However I realize that the figure represents Robin Hood and felt it might be a bit ironic for the badge of law enforcement to feature an outlaw! So I also offer an alternative featuring the cross from the flag:
Other badge redesigns are that of the Ministry of Defence Police (not to be confused with the Royal Military Police which is a corps of the army)  and Her Majesty's Inspectorate of Constabulary whose job is to police the police.
The MoD police badge redesign simply features the tri-service emblems of the swords (army), anchor (navy), and eagle (air force):
HM Inspectorate of Constabulary's badge redesign features a shield bearing scales of justice, the royal cypher and an olive wreath. However I consent that in this case it might be appropriate to just use the royal cypher as is done in the present badge. 
But perhaps the law enforcement organisation in need most of a badge redesign is the National Crime Agency (NCA) the British equivalent of the FBI. Although their current logo might work well as a logo, it doesn't really work as a badge, so this is my proposal:

It features the eight pointed star common to nearly all UK police forces, the crown and the royal arms to demonstrate its national jurisdiction. 

Wednesday, 9 November 2016

The US flag might get 51 stars

Hi all I am pleased to be back blogging, I have finished the print publication I mentioned and it is currently being submitted to potential publishers, I will of course update the blog on progress.
The world has today been focused on the result of the American presidential election, but there was another significant referendum in the United States yesterday that went largely unnoticed. The capitol Washington DC voted in a referendum to become a state. Although this of course has to be approved by congress, which may or may not happen. Washington DC is not part of a state so has no representation in Congress. This video helps explain:
If this application for statehood is approved it would make Washington DC the 51st state of the United States of America. If American tradition is followed then a star would be added to the canton of the US flag. Since 1960 the US flag has had an even and symmetrical 50 stars which an extra star would mess up, so what patterns could be used? The Puerto Rico statehood movement use a circular design, which harks back to the Betsy Ross design of the early US flag, except it now forms a sphere.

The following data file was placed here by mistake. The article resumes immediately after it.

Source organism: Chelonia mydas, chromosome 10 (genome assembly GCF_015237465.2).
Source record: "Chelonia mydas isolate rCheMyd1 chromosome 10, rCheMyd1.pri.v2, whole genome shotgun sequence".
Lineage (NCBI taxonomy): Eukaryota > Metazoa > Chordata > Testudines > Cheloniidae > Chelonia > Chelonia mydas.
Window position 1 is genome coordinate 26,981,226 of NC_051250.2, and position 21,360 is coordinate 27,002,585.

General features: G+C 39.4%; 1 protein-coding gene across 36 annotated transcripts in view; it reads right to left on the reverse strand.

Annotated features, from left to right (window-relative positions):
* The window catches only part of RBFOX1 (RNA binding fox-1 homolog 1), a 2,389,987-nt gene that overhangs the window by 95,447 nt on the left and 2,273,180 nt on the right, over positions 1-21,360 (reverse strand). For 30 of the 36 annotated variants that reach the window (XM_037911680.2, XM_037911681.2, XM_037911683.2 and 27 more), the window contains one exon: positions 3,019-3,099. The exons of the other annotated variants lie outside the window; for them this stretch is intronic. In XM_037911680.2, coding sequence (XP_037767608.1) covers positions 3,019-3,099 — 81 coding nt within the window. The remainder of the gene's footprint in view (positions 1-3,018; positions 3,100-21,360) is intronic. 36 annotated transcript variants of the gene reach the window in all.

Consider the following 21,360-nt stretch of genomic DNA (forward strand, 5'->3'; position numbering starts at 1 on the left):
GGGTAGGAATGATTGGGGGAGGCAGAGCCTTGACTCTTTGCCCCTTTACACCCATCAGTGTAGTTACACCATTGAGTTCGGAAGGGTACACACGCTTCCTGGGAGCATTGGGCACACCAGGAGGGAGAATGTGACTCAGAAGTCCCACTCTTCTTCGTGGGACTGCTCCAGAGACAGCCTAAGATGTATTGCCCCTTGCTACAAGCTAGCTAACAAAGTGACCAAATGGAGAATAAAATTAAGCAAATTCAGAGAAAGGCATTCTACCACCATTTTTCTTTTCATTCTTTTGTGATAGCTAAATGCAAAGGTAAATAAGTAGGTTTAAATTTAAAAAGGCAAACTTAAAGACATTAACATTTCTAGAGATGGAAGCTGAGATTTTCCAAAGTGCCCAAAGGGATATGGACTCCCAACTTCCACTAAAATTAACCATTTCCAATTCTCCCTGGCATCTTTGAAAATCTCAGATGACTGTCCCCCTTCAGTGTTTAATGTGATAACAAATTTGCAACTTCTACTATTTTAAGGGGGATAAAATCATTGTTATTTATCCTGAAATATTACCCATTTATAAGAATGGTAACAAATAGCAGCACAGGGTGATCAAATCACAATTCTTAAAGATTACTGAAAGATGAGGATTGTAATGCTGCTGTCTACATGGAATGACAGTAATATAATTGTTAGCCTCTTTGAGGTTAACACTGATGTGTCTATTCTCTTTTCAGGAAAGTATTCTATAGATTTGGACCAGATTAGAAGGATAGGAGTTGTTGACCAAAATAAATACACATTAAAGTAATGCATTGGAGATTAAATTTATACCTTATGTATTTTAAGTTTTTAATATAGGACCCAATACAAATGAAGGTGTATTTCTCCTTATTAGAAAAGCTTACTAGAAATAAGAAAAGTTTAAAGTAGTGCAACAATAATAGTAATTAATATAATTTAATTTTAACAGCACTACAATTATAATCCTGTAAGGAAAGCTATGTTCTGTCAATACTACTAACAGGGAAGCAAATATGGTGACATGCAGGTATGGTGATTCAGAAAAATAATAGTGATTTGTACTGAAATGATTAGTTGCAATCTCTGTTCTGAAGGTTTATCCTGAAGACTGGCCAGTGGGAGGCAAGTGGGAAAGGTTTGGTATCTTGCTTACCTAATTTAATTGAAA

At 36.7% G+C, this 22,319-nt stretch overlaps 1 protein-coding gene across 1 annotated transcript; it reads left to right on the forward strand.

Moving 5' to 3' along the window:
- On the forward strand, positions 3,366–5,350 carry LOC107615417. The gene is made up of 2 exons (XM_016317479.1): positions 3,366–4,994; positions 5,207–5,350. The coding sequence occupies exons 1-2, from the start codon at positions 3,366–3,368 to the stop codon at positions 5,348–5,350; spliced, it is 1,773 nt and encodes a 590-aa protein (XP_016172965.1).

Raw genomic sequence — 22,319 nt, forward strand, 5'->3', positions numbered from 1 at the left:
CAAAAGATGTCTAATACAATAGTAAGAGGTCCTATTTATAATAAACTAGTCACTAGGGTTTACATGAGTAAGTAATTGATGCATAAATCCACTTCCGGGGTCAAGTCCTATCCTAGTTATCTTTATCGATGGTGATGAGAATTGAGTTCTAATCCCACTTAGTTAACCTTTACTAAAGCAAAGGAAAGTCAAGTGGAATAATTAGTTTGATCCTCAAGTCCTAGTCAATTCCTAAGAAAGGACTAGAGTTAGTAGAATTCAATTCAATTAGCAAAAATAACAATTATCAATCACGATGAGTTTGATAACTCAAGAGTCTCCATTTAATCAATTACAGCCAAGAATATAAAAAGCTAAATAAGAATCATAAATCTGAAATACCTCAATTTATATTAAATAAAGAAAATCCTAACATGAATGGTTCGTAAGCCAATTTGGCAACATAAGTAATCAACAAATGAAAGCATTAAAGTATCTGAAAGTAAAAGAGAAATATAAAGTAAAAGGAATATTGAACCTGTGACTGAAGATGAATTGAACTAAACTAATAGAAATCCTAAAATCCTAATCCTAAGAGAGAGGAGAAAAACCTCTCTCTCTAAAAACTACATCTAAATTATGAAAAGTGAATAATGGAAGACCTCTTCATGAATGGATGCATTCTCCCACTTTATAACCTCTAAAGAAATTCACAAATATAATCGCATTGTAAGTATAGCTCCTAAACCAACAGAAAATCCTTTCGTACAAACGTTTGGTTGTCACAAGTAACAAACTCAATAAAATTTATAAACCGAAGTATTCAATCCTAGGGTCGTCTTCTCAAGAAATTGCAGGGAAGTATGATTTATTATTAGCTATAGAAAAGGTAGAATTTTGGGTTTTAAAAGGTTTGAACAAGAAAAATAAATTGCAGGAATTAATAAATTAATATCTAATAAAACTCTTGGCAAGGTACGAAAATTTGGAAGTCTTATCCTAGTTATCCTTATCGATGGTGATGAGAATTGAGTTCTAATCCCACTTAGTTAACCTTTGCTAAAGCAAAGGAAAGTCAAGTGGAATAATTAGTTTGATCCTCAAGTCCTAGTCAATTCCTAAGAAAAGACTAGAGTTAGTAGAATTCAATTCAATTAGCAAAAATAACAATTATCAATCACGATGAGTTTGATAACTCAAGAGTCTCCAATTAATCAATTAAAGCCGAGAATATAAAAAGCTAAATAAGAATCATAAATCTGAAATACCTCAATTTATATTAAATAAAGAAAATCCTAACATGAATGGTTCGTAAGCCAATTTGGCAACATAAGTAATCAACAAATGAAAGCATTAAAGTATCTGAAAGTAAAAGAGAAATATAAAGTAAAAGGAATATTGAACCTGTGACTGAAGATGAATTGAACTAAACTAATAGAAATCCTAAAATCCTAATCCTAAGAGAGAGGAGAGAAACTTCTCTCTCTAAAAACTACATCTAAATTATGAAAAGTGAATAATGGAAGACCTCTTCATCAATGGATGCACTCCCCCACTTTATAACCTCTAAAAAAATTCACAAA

The problem with this is that some people don't think that there should be a star in the centre of the formation, as this would imply that some state or states are more important than others rather than equal.
There are two other drafts that have been suggested, one with a "checkerboard" pattern
Another draft has a hexagonal pattern:

 I personally think this looks odd but perhaps thats because I am so used to seeing a symmetrical canton.
I like the Puerto Rico design. I think it tries to go back to the modern US flag roots of the Betsy Ross flag, however I think they went about it wrong. The hollow circle of stars a symbol of unity the world over possibly inspired by early American flags, notably in the European and African Union Flags. So my idea reverts to the hollow circle. Of course 51 stars is too many to fit into a single circle, but I was inspired by a variant of the 34 star flag (1861-1863) that made use of two circles:
This is my design for a 51 star Betsy Ross style US flag:
It keeps a symmetrical pattern, and all the stars are equal. In order to accommodate all the stars I had to make them a bit smaller and expand the blue canton so it now touches 9th red stripe instead of the 8th white stripe. As the hollow circle is a symbol of unity which is what the USA is probably in need of now I think the change is worth it and I think it works rather well, at least until Puerto Rico or another territory becomes a state and we need a 52 star flag lol.